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Easy and Quick Guide to Cisco Switch Configuration

The company you work for acquires a new client. The site is expanding and the ramp-up will happen within the next three days. As a Network Engineer you are tasked to install a new switch, create the client VLANs, have Systems build DHCP, assign the access ports and test the machines before going live. This article serves as an easy and quick guide on how to carry out the Cisco Switch Configuration.

Cisco Switch Configuration: Device Hardware

First thing you would want to know is the manufacturer and model of the switch you will be using assuming your company buys a new one or the client provides their own device (ex: Cisco 2960, Cisco 3750, etc.). If you are using a spare, it is best practice to check the device hardware and existing cables connected to it for any damages.

First, power on the switch and verify that all the indicator lights are working fine. Then, you will need to console into the device. Using a rollover cable, console into the switch from your computer. You will need to download and install Putty for this or use whichever tool you prefer.

Run Putty and select serial connection with 9600 speed. Once you are connected to the switch, it’s important that you run and carefully check the output of the following commands:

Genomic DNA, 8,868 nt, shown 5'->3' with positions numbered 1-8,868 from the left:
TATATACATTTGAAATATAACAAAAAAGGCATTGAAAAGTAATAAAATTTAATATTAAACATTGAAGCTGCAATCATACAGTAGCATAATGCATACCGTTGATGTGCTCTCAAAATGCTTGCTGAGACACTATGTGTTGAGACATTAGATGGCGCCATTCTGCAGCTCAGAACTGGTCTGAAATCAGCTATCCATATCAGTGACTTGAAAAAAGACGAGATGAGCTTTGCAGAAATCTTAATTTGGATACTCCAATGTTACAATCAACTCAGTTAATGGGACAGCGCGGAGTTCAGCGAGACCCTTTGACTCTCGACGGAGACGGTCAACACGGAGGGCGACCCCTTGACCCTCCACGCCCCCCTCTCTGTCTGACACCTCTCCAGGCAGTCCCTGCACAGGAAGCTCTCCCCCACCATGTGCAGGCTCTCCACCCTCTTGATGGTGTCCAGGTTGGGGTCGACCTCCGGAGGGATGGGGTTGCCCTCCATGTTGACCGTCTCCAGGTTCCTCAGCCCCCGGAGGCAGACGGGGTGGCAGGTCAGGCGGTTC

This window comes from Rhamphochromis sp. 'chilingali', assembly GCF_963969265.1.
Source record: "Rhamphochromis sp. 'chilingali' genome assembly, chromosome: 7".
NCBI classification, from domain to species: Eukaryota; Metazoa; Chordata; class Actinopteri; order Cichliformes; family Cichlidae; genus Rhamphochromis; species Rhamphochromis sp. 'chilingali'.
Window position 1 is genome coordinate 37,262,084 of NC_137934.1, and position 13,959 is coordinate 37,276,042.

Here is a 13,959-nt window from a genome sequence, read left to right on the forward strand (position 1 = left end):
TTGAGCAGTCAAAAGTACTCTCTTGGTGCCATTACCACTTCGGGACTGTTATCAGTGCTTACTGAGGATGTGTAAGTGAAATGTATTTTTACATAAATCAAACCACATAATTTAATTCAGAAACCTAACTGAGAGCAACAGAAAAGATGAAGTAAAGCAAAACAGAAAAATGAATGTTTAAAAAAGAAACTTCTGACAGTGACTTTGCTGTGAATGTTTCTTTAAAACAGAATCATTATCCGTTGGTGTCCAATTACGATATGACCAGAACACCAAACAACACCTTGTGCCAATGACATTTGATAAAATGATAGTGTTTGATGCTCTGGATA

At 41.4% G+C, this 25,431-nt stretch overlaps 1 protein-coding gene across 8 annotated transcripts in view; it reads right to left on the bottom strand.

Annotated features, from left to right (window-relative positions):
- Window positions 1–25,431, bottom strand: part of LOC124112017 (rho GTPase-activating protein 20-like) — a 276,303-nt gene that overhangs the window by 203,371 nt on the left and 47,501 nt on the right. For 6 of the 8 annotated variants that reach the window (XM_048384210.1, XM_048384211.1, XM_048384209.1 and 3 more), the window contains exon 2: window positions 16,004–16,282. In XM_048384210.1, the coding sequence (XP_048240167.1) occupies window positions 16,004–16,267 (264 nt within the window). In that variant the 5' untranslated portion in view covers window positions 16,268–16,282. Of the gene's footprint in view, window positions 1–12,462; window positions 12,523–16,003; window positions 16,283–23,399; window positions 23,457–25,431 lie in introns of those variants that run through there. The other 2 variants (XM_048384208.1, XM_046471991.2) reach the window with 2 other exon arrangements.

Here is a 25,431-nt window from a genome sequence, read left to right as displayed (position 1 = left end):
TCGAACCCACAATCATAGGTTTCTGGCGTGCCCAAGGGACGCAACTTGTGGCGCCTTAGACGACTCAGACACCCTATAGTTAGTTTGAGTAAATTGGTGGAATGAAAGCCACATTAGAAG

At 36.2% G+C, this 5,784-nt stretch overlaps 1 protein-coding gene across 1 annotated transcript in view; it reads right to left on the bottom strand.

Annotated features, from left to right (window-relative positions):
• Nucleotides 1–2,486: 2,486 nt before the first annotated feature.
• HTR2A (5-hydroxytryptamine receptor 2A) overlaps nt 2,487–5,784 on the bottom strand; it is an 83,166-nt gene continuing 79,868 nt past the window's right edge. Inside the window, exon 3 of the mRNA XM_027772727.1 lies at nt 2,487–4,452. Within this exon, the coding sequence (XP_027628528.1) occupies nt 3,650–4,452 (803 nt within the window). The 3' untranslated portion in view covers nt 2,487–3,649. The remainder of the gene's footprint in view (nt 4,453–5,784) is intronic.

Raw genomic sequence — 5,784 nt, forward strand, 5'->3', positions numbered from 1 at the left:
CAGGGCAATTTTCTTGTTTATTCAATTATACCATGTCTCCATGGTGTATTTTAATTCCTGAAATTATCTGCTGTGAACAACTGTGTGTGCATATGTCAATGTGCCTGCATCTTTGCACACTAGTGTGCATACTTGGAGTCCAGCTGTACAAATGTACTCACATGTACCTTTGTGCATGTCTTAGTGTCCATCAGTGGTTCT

• show version
  • show running-config
  • show vlan brief
  • show vtp status

For spare switches, make sure to delete the flash:vlan.dat file to erase the previous VLAN configuration.

Setup Management IP

It’s optional not to change the hostname of the switch but most companies follow a standard naming convention for organization and management purposes. So, set the device hostname depending on the naming assignment that your company is implementing and then assign an ip address on the management VLAN. Next, make sure the switch has a hostname and domain-name set properly.

(config)# ip domain-name routerfreak.com

(config)# hostname Switch01

(config)# interface Vlan1

(config)# description Management Vlan

(config)# ip address 192.168.101.1 255.255.255.0

Checking VTP Revision Number

IMPORTANT: Always check if the existing connected switches are using VTP (Virtual Trunking Protocol) and check their revision numbers. Do this with the show vtp status command.

By default, a new switch will have a VTP revision number of zero. The VTP revision number determines which updates are to be used in a VTP Domain. When you set a VTP Domain Name, the revision number is set to zero after which each change to the VLAN database increases the revision number by one. A switch will only process a data from a neighboring switch coming from the same domain and if the revision number of the neighboring switch is higher than its own.

This means that the switches will update their VLAN configuration based on the VTP information being sent by the switch with the highest revision number.

So, make sure that the switch will have a revision number of zero before adding it to the network. Failing to do so will cause serious impact to the operation of the network. You can easily reset the revision number by changing the VTP Domain Name to something else and then changing it back.

Tip: you can change the mode to transparent and then change the domain to reset it back to zero.

On config mode issue the commands:

vtp [client | server | transparent]
vtp domain name

Access Ports Configuration

It’s time to enable the access ports. Your organization should already have a template ready for access port configuration – but just in case you don’t, these are a few of the commands you should use:

Access port configuration example:

description *** DESCRIPTION ***

switchport access vlan ###

switchport mode access